I want to stress that each of these recovery stages will need to be instituted in a safe, gradual, and effective manner. If we try to rush this and if we don’t do it in a thoughtful and responsible way, it could cause a rebound of the virus, which could deepen the economic crisis, prolong the fiscal problems, and slow our economic recovery. I’m a lifelong small businessman. The entire focus of my administration has been growing the private sector, creating jobs, and turning our economy around. It’s the reason I ran for Governor. It breaks my heart to see so many Marylanders struggling and going through so much economic pain. So let me be very, very clear: Other than keeping Marylanders safe, saving lives and beating this hidden enemy, there is absolutely nothing more important to me than getting people back to work, getting our small businesses reopened, and getting our economy back on track. And I want to assure you that we are going to do everything we possibly can to do that just as quickly as we possibly can in a safe way.
In the days and weeks ahead, we will continue to be open and transparent. We will continue to keep Marylanders as fully informed on the facts as we possibly can. Since day one of this crisis, we’ve been making our decisions based on the best advice of an incredible coronavirus response team, which includes some of the smartest scientists and public health experts in the world. And as we move into this recovery phase, we’re going to continue to rely on their advice, and also on the advice of some additional business and economic leaders.
Our coronavirus response team has now transitioned into a coronavirus recovery team with some additional distinguished leaders who have joined this effort, including my partner in government, Lieutenant Governor Boyd Rutherford, who has been a major part of all our efforts; Arne Sorenson, the President and CEO of Marriott International, who is the cochair of the COVID-19 task force of the business roundtable; Robert Doar, leading economist and the President of AEI, the American Enterprise Institute; Kevin Plank, the executive chairman of Under Armour and trustee of the University of Maryland foundation; Jim Davis, the chairman and cofounder of Allegis Group, the largest staffing firm in the United States; Mark McManus, who is the general President of the UA, the United Association, which represents 355,000 members of the building trades and local unions all across North America; and Augie Chiasera, who is the President of M&T Bank’s Baltimore and Chesapeake regions and a board member of the economic alliance of greater Baltimore.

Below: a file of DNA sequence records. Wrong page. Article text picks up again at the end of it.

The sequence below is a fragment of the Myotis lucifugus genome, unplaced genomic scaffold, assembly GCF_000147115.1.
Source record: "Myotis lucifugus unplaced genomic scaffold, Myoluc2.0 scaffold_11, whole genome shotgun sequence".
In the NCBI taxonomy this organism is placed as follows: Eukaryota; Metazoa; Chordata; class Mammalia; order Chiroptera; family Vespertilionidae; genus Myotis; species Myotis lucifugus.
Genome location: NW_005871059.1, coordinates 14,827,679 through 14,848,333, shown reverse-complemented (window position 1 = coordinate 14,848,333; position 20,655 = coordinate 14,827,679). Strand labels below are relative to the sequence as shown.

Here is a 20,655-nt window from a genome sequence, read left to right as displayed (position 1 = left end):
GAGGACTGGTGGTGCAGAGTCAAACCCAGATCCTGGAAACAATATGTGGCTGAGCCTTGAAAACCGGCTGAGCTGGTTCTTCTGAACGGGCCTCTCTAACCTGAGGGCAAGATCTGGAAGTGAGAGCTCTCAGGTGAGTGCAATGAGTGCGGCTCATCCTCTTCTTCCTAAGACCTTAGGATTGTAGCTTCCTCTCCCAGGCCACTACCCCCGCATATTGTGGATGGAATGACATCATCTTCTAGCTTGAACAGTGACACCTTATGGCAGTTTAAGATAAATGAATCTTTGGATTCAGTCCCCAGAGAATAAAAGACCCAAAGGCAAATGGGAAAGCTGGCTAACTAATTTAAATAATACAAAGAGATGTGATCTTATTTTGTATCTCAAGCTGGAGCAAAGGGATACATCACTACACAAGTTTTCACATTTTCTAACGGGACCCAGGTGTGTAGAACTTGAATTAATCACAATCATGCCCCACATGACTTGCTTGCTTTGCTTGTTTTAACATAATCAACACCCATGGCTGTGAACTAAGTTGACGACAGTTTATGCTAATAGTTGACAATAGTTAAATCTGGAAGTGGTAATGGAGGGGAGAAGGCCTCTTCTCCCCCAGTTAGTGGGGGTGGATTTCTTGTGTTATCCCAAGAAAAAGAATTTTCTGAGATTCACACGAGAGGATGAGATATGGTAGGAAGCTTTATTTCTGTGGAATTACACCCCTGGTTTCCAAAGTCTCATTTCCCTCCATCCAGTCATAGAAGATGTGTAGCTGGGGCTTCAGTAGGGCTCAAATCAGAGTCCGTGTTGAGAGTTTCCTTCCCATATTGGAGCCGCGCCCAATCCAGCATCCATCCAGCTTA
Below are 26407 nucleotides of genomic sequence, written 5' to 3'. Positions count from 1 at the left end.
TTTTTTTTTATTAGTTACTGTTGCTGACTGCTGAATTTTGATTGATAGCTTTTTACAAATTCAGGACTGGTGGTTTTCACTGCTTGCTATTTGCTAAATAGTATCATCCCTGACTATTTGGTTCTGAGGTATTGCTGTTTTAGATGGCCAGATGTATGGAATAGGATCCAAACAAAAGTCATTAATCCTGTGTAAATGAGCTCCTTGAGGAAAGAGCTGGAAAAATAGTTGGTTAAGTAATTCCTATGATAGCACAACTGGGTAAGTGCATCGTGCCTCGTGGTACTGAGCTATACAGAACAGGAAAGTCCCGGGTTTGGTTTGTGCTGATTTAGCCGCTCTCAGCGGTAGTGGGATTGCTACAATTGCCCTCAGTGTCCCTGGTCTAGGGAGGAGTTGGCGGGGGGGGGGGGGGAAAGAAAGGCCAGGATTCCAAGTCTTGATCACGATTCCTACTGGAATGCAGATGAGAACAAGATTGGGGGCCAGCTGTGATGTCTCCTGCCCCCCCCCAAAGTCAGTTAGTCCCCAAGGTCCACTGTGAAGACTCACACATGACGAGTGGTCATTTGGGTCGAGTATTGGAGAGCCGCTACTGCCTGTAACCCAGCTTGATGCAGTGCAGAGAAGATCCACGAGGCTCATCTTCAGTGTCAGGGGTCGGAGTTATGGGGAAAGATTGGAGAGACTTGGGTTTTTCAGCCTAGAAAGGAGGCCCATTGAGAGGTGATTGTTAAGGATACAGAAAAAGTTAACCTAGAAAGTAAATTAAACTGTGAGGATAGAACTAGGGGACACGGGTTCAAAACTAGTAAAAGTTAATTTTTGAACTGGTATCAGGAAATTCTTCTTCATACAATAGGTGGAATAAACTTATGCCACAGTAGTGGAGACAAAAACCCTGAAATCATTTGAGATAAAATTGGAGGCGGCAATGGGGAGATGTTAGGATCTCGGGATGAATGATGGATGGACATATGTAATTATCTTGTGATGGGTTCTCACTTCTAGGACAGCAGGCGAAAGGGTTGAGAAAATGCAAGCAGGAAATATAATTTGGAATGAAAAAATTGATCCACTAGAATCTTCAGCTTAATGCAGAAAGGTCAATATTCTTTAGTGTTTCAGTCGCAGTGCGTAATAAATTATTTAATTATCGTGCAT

The coronavirus recovery team will be advising us and helping guide our real-time decisions on Maryland’s recovery and reopening process. We have also assembled 15 industry-specific advisory groups which will be coordinated by our Department of Commerce and the Governor’s Office of Community Initiatives. Leaders from key industry sectors, including small businesses, retail, restaurants, financial services, construction, manufacturing, and many more, as well as representatives from churches, faith-based organizations, service organizations, and nonprofits, are developing plans with proposed recommendations and guidelines determining how their industries can reopen in a way that can keep their employees, their customers, and the public safe.